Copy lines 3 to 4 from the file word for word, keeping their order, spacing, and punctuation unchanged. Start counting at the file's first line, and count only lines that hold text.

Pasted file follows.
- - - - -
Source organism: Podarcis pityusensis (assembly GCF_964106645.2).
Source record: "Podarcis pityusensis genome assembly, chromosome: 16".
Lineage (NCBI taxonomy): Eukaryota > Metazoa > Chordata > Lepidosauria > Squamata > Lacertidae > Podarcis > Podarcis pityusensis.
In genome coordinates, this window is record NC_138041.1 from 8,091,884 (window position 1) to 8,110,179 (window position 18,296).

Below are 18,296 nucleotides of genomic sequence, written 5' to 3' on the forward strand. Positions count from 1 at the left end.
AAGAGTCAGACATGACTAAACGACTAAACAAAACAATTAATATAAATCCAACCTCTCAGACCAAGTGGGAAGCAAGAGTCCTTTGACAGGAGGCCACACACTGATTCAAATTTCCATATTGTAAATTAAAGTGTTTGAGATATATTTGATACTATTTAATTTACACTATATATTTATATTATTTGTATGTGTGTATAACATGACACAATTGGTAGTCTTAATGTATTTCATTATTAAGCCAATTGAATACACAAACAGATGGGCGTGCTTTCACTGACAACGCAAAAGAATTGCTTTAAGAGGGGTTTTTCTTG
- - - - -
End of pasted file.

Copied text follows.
Lineage (NCBI taxonomy): Eukaryota > Metazoa > Chordata > Lepidosauria > Squamata > Lacertidae > Podarcis > Podarcis pityusensis.
In genome coordinates, this window is record NC_138041.1 from 8,091,884 (window position 1) to 8,110,179 (window position 18,296).